Customers don’t want a bank. They want services that minimize their time on financial management so they can maximize their time running their business.
The average micro business spends 15 hours a week on financial admin, time better spent running their business or enjoying time with friends and family. If the tools are available to automate 90% of this work, why haven’t the traditional banks improved their UX?
Inertia reigns because larger businesses have finance teams and accountants to handle this admin. So the pain is felt by small businesses, the least profitable segment for the big banks. SMEs with small deposit and loan balances aren’t worth the hassle to invest in R&D to improve the customer experience.
Which is why the NPS scores on the Big Four Australian banks look like this:
What if a startup reinvented the financial experience for business, with banking and accounting seamlessly integrated online to make tax season simple?
The information wouldn’t just be backwards-looking. A business could forecast future cash flows and the startup could even pre-approve credit by understanding the business’s integrated financial position.
I’m not the first person to think of this, six new startups will launch business banking alternatives in Australia in the next year.
Across those six startups, there are four real Jobs To Be Done, and each comes with its own set of risks.
Hnry, a startup that launched in New Zealand in 2018 is expanding to Australia in the next few months. They’re targeting freelancers/sole traders who want the headache of taxes taken away.
Rather than positioning themselves as a bank, Hnry wants to replace your accountant and accounting software.
Every customer gets their own bank account and can create invoices, receive payments, and log expenses in-app. Hnry will:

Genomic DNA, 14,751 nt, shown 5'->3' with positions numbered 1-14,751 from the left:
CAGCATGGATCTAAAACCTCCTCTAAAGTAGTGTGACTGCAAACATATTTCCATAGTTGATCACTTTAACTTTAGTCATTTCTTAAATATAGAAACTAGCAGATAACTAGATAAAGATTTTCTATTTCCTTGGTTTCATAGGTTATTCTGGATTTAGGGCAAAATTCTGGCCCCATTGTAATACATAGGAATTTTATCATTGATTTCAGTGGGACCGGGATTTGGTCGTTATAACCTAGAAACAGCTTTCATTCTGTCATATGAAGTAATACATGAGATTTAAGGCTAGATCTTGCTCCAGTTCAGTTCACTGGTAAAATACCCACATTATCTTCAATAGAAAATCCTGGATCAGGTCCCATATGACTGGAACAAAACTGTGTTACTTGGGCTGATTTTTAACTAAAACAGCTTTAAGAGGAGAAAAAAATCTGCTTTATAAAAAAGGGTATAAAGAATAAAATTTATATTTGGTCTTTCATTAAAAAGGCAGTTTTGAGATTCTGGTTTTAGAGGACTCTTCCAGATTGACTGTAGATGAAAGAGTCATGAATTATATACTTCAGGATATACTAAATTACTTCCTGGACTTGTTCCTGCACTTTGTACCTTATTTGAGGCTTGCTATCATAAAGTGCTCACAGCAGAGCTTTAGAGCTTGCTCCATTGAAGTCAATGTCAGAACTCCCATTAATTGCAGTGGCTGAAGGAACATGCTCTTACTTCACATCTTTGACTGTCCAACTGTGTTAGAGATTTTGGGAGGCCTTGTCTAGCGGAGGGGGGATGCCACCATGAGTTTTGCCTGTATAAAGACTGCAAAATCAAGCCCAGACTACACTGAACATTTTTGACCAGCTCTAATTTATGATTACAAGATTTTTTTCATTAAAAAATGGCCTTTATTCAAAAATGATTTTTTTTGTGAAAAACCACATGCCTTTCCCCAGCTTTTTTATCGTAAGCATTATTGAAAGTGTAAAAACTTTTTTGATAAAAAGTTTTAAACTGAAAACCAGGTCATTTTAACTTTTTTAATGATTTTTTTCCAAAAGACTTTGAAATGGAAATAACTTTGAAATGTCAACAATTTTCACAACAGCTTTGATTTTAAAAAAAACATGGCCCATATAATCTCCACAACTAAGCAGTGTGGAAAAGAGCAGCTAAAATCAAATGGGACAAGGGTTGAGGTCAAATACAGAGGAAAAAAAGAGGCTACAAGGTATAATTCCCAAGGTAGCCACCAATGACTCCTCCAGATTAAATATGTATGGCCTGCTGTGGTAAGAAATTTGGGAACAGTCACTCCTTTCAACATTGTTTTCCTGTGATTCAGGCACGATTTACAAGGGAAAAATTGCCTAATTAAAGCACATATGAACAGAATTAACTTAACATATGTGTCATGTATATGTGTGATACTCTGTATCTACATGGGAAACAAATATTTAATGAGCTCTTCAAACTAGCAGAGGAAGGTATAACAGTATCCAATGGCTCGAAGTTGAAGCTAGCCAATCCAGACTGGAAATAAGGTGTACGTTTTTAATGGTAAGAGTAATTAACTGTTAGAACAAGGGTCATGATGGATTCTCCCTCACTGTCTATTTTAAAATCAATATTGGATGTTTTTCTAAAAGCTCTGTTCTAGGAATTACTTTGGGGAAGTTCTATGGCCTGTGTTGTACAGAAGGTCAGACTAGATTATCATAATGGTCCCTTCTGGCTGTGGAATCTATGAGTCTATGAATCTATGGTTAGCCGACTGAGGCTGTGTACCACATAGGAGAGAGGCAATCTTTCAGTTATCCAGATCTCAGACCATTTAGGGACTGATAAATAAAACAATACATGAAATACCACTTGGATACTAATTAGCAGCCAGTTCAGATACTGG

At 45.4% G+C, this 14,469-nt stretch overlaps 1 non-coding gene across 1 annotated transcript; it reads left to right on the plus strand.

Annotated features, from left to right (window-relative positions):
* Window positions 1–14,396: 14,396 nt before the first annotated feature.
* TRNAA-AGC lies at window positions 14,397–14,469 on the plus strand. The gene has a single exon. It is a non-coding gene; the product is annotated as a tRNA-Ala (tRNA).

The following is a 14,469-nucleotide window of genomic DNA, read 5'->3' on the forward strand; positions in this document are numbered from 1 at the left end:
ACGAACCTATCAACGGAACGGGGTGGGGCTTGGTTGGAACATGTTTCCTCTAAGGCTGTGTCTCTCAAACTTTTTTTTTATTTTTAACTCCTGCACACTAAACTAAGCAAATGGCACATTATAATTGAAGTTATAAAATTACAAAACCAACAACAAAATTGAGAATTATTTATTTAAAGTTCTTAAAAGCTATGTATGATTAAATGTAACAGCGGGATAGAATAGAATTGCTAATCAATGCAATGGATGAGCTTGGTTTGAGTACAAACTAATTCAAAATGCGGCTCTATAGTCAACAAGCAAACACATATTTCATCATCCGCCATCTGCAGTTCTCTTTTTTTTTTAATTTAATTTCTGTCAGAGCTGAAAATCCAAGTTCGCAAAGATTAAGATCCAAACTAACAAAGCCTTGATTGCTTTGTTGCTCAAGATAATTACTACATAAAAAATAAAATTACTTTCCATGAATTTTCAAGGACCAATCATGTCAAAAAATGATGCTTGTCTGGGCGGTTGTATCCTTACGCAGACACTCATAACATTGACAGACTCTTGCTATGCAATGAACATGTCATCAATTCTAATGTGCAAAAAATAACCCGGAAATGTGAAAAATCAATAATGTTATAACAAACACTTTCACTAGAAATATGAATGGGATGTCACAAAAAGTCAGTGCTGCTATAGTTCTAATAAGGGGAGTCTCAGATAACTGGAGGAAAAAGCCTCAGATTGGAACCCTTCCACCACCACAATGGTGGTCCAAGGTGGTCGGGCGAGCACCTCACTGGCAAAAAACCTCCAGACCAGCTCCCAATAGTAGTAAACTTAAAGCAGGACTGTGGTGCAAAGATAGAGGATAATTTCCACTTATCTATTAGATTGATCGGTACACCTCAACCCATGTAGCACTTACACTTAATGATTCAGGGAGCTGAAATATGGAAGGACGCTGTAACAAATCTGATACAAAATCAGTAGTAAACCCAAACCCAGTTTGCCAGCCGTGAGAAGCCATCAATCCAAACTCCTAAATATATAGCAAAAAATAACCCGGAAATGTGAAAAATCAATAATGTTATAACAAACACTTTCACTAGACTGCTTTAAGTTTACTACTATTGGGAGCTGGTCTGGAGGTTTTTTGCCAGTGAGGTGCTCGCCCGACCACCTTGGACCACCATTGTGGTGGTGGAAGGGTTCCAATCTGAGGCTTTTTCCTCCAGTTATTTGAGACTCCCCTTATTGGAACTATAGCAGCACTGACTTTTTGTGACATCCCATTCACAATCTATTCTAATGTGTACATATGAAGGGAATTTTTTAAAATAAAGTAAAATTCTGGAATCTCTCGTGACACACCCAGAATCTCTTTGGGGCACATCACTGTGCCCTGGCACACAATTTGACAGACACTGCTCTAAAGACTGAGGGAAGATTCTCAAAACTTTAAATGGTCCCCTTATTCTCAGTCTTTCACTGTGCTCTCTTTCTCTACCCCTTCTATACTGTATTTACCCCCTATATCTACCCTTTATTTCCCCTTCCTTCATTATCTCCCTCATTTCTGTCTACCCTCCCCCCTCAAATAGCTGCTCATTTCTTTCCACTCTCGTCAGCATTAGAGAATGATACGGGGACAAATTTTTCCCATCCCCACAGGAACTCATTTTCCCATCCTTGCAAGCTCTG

They’re not expanding into the world of credit themselves and instead make it simple to export ‘bank-friendly’ reports to share with lenders. By ignoring credit, Hnry doesn’t suffer the regulatory burden many other neobanks face.
Instead, they monetise by taking 1% of income paid into the account. By charging only when a solopreneur is paid, they remove friction for someone who doesn’t know how often they’ll use the account. It’s also more palatable than having to see the expense paid out each month.
While this charge intuitively feels quite high, there is a cap at A$1500 per year, and when you factor in replacing both accounting software and accountants or handing off to outsourced contractor payroll providers who charge 3–5%, the price seems cheap.
What I like about Hnry is that while many overseas startups are trying to solve all the problems up to the tax return — making it easy for users to categorise, reconcile and integrate with accounting software — Hnry takes care of that final step of lodging the returns too, making it slightly more operationally complex and probably slightly lower margin, but significantly more valuable to their target customer.
The big question here is, are there enough people in Australia and New Zealand with this use-case to build a large business, and can you scale without needing to hire dozens of accountants to help with edge cases?
These startups are targeting all businesses with fewer than 20 employees, split into two segments — merchants that primarily transact in-person and want to accept payments, and those who transact online or through invoices.
Zeller is targeting merchants with an integrated terminal and bank account offering that acts as a business-in-a-box, including paying vendors, lending, and accounting software integrations.
The team previously launched and scaled Square in Australia, so they know the market well and understand the localisation required for a card-present payments offering in Australia.
The biggest risks here are:
1) The complexity of POS integrations — Tyro has >300 integrations and while there is middleware that can help, there will likely be custom integrations required to scale.
2) Switching costs — The customer experience feels incrementally better vs fundamentally different from their competitors. They’re up against Square for new businesses/smaller customers, and Tyro in their target market (as well as the traditional banks), so they will need feature parity to attract early adopters.
The core value propositions for these startups are:
1) Integrating banking & bookkeeping: create invoices in-app and auto-reconcile payments, photograph receipts and add them to expenses, and automatically categorise those expenses.
2) Budgeting and forecasting tools: to help businesses understand their spend and anticipate future cash flows.
The biggest risk here is unit economics: